Volume 48, Issue 9, September 2019

General practitioners with special interests: An integrative review of their role, impact and potential for the future

Victoria Yellamaty    Lauren Ball    Lisa Crossland    Claire L Jackson   
doi: 10.31128/AJGP-02-19-4849   |    Download article
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Background and objectives
A ‘general practitioner with special interest (GPwSI)’ refers to a GP who functions as a clinical intermediary between primary, secondary and tertiary care. This study aimed to advance understanding of the role, impact and potential of the GPwSI in Australia.
A systematic literature search was conducted. Studies that described the work of the GPwSI or examined how GPwSIs provide services to patients, including context, roles and outcomes, were included. Studies of all designs were analysed thematically using meta-synthesis.
Fifty-nine articles were included. Studies showed significant diversity in settings, conditions and roles of GPwSIs; superior patient satisfaction and comparable outcomes to specialists, but a need for greater workforce regulation.
This review shows the significant potential of both the role and impact of GPwSIs. It provides a warning regarding appropriate training, mentoring and ongoing professional development for GPs and employers adopting this role.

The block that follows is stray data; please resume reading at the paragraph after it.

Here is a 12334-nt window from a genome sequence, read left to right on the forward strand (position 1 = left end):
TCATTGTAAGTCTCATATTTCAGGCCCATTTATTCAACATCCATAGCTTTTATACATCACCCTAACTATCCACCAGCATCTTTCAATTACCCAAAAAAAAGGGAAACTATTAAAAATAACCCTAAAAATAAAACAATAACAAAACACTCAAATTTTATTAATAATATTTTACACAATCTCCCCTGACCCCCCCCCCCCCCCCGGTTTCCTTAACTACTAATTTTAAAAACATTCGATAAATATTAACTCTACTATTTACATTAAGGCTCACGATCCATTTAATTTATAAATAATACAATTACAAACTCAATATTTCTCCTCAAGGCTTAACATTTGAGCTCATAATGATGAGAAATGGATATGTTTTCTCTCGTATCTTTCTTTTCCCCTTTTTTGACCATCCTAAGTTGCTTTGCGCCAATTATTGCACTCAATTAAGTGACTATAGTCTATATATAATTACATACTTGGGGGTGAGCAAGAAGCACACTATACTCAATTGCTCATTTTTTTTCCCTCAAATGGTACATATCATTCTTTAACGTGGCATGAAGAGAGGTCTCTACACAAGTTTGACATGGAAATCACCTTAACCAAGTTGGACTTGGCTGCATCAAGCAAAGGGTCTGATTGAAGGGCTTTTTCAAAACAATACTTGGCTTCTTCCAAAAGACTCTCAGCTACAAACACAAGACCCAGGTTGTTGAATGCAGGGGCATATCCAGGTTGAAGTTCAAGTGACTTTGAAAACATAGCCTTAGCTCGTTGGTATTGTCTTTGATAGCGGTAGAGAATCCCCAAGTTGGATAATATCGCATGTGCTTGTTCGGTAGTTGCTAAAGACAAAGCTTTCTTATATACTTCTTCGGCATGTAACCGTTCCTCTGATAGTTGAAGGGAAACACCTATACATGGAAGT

The term ‘general practitioner with special interest (GPwSI)’ refers to a GP who functions as a clinical intermediary between primary, secondary and tertiary care.1,2 The role originated in the UK as part of a workforce strategy that aimed to decrease the burden on specialist services and improve patients’ access to specialist care.2–6 Since 2000, a number of countries, including the UK, Netherlands, Canada, Australia and New Zealand, have introduced GPwSIs into their health services, with significant heterogeneity of the role, competency framework, performance management and formal assessment.7–9 To properly understand the role, impact and potential of the GPwSI, the authors undertook an integrative review, particularly appropriate for the topic as the emerging body of literature includes a diverse range of empirical studies.